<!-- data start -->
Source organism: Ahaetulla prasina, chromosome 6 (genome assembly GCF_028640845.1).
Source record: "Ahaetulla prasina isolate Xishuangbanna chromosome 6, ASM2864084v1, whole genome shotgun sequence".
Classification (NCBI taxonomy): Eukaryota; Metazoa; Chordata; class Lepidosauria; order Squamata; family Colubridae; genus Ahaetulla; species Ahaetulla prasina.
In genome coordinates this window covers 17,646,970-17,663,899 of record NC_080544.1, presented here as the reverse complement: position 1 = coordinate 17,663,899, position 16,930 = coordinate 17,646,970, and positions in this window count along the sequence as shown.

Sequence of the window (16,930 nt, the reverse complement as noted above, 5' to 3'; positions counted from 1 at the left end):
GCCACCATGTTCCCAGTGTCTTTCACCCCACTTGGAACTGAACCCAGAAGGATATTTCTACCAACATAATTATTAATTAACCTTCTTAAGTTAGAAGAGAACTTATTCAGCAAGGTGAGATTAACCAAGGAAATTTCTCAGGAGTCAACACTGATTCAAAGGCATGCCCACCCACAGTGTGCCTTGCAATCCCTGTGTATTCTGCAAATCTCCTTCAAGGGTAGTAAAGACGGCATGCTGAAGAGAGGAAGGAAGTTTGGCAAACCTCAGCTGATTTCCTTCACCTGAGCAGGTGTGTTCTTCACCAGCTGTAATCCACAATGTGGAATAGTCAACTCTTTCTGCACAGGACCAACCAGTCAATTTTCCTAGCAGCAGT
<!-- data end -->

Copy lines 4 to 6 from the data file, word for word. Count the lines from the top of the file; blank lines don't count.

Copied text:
In genome coordinates this window covers 17,646,970-17,663,899 of record NC_080544.1, presented here as the reverse complement: position 1 = coordinate 17,663,899, position 16,930 = coordinate 17,646,970, and positions in this window count along the sequence as shown.

Sequence of the window (16,930 nt, the reverse complement as noted above, 5' to 3'; positions counted from 1 at the left end):
GCCACCATGTTCCCAGTGTCTTTCACCCCACTTGGAACTGAACCCAGAAGGATATTTCTACCAACATAATTATTAATTAACCTTCTTAAGTTAGAAGAGAACTTATTCAGCAAGGTGAGATTAACCAAGGAAATTTCTCAGGAGTCAACACTGATTCAAAGGCATGCCCACCCACAGTGTGCCTTGCAATCCCTGTGTATTCTGCAAATCTCCTTCAAGGGTAGTAAAGACGGCATGCTGAAGAGAGGAAGGAAGTTTGGCAAACCTCAGCTGATTTCCTTCACCTGAGCAGGTGTGTTCTTCACCAGCTGTAATCCACAATGTGGAATAGTCAACTCTTTCTGCACAGGACCAACCAGTCAATTTTCCTAGCAGCAGT